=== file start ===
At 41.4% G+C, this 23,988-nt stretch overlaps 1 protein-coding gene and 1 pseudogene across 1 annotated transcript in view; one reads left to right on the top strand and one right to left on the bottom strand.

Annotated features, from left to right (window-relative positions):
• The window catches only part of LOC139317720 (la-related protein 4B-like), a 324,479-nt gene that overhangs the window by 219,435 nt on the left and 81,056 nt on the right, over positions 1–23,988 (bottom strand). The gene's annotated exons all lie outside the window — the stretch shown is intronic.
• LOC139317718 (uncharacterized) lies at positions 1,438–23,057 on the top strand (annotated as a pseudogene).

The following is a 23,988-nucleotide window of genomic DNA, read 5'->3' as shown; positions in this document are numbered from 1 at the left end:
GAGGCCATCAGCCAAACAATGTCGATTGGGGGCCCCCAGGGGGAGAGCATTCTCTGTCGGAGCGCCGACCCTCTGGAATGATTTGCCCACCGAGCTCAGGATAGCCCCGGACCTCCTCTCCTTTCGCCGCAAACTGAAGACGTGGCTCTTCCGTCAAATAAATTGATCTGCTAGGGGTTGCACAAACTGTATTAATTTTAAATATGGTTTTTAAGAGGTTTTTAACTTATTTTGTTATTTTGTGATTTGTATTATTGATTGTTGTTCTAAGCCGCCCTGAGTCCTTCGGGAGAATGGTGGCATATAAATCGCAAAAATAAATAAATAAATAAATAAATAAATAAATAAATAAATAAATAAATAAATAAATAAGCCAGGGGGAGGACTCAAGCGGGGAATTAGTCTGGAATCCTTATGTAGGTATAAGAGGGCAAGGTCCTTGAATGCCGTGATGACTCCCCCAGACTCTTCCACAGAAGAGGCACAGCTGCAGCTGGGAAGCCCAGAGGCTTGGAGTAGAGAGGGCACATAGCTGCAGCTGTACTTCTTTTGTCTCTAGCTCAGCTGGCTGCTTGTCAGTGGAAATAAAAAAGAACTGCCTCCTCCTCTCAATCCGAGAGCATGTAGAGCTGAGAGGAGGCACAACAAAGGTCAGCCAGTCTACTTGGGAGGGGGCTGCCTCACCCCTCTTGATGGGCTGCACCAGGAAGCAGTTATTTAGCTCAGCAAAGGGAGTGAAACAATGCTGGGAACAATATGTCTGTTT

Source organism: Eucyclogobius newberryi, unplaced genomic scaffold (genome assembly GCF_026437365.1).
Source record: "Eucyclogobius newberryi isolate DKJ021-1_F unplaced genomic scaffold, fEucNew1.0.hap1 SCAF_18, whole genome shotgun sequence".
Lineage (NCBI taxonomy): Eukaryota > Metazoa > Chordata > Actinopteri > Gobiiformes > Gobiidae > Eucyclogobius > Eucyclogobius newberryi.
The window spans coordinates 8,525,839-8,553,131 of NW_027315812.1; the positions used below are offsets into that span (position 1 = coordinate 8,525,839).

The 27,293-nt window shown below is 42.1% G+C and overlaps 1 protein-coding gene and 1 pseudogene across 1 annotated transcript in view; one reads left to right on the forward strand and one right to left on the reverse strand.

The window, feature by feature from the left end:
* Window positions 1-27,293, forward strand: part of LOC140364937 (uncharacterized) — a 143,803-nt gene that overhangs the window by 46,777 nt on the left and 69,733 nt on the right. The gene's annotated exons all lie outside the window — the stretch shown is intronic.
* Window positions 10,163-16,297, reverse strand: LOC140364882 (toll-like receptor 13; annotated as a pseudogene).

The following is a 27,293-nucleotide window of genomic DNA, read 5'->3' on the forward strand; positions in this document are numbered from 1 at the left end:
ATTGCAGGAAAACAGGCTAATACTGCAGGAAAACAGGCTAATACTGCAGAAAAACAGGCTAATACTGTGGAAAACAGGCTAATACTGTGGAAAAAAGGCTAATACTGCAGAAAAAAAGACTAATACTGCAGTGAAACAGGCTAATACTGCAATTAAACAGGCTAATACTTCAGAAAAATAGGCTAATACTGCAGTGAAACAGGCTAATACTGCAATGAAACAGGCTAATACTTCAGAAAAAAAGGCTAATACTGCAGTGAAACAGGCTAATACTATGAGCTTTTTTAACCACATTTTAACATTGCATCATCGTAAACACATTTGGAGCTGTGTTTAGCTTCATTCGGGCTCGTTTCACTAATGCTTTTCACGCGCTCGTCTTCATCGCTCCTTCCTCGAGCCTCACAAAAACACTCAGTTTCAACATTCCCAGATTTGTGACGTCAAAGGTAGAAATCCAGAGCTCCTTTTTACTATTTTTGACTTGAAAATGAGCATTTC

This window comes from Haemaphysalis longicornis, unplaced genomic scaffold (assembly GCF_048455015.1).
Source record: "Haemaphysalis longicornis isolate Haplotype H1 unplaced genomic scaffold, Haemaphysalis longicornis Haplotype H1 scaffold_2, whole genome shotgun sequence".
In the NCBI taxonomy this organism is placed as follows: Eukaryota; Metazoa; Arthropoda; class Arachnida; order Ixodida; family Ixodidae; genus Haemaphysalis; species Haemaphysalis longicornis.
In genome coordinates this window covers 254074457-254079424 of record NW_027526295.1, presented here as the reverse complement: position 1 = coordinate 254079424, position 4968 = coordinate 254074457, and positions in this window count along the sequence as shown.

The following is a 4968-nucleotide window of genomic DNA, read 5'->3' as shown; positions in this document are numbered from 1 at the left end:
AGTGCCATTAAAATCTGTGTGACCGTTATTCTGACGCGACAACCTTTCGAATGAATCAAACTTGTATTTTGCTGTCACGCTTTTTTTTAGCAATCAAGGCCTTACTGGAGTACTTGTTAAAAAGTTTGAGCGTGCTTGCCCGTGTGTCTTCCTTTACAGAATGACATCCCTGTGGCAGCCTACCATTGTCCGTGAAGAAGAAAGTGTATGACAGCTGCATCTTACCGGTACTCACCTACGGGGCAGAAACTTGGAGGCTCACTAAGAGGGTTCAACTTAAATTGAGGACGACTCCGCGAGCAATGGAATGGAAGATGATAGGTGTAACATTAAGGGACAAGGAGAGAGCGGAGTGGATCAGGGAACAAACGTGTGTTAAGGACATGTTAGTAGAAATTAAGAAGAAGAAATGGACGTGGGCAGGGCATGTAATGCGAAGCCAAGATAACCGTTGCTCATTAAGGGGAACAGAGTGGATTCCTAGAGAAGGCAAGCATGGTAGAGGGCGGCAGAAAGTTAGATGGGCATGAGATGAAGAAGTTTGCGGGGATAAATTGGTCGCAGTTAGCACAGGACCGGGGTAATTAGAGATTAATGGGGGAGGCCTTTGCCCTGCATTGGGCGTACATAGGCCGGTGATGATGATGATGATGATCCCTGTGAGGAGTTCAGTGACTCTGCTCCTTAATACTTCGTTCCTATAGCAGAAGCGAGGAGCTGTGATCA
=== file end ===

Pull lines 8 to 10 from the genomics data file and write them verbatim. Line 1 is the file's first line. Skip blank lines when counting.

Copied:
Source record: "Eucyclogobius newberryi isolate DKJ021-1_F unplaced genomic scaffold, fEucNew1.0.hap1 SCAF_18, whole genome shotgun sequence".
Lineage (NCBI taxonomy): Eukaryota > Metazoa > Chordata > Actinopteri > Gobiiformes > Gobiidae > Eucyclogobius > Eucyclogobius newberryi.
The window spans coordinates 8,525,839-8,553,131 of NW_027315812.1; the positions used below are offsets into that span (position 1 = coordinate 8,525,839).